On Different Sorts of Lime Used in Agriculture. By Smithson Tennant, Esq. F. R. S

S. Tennant
1799 Philosophical Transactions of the Royal Society of London  
I w a s informed last summer, that in the neighbourhood of Don caster, two kinds of lime were employed in agriculture, which were supposed to differ materially in their effects. One of these, which was procured near the town, it was necessary to use sparingly, and to spread very evenly over the land; for it was said that a large proportion of it, instead of increasing, diminished the fertility of the soil; and, that wherever a heap of it was left in one spot, all vegetation was prevented for
more » ... y years. Fifty or sixty bushels upon an acre, were considered to be as much as could be used with advantage. The other sort of lime, which was obtained from a village near Ferry-bridge, though consi derably dearer, from the distant carriage, was more frequently employed, on account of its superior utility. A large quantity was never found to be injurious; and the spots which were en tirely covered with it, instead of being rendered barren, became remarkably fertile. The different properties ascribed to these two kinds of lime were so very distinct, that it seemed pro bable they could not be imaginary; and it therefore appeared to be worth the trouble of ascertaining them more fully, and of attempting to discover the nature of the ingredients from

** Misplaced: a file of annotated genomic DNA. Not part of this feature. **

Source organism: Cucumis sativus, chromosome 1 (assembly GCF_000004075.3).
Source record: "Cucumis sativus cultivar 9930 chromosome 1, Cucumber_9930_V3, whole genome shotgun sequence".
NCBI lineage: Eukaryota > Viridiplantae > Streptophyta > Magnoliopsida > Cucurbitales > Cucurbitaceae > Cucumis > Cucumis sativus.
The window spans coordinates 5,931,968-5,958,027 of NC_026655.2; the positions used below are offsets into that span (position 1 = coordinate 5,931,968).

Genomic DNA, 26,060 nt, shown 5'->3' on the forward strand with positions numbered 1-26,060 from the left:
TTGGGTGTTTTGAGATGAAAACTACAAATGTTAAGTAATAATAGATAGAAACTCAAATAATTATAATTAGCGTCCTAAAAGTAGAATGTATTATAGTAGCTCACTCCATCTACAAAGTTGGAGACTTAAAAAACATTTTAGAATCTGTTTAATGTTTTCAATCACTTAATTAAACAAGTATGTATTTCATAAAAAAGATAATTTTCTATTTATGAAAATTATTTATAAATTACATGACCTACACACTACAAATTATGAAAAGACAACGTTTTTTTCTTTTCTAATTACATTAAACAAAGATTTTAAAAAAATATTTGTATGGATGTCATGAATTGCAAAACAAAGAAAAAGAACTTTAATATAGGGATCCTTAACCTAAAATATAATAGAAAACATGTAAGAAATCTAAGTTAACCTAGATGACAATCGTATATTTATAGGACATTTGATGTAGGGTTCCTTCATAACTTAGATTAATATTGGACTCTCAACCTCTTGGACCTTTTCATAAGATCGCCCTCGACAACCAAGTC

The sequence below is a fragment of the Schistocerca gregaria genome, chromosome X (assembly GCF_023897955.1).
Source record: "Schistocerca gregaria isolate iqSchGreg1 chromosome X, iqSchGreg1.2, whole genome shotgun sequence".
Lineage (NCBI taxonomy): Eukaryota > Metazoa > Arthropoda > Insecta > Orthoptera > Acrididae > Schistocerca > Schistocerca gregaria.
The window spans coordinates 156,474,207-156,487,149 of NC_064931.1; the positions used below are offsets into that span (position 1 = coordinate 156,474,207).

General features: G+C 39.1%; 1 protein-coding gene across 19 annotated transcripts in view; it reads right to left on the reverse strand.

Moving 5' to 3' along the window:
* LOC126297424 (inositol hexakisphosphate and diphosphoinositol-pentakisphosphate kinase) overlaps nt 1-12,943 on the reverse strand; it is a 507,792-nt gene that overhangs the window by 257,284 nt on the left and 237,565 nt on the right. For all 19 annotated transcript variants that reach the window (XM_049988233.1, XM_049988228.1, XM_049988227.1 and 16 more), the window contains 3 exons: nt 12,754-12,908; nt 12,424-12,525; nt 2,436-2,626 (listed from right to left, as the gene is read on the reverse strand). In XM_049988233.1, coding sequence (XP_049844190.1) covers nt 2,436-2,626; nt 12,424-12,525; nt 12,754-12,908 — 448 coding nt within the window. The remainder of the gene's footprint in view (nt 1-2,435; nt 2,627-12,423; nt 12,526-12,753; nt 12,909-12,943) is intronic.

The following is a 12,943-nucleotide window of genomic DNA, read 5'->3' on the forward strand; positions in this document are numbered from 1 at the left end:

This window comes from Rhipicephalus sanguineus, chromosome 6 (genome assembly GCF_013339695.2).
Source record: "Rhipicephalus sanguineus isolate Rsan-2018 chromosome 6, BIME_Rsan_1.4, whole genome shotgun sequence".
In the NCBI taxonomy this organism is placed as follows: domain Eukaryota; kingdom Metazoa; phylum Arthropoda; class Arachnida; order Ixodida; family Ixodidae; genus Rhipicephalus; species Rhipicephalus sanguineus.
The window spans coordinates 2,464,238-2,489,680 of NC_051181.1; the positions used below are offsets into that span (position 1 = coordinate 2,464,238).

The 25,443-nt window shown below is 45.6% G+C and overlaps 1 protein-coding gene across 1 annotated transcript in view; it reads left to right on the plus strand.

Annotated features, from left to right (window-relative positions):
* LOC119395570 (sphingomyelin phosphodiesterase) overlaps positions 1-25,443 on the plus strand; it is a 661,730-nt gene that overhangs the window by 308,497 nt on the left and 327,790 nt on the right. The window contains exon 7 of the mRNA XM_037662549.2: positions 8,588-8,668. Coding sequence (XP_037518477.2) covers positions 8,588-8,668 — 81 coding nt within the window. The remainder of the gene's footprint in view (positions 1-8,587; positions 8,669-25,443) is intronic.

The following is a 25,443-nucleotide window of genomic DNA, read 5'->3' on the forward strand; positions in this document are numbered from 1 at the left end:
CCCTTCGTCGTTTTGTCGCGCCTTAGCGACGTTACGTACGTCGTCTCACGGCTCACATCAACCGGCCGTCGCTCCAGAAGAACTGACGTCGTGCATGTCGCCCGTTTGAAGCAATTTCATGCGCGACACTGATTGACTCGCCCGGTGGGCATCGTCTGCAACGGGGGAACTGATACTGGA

doi:10.1098/rstl.1799.0018 fatcat:at3anulv2va5vl5d5hbkxl3z2q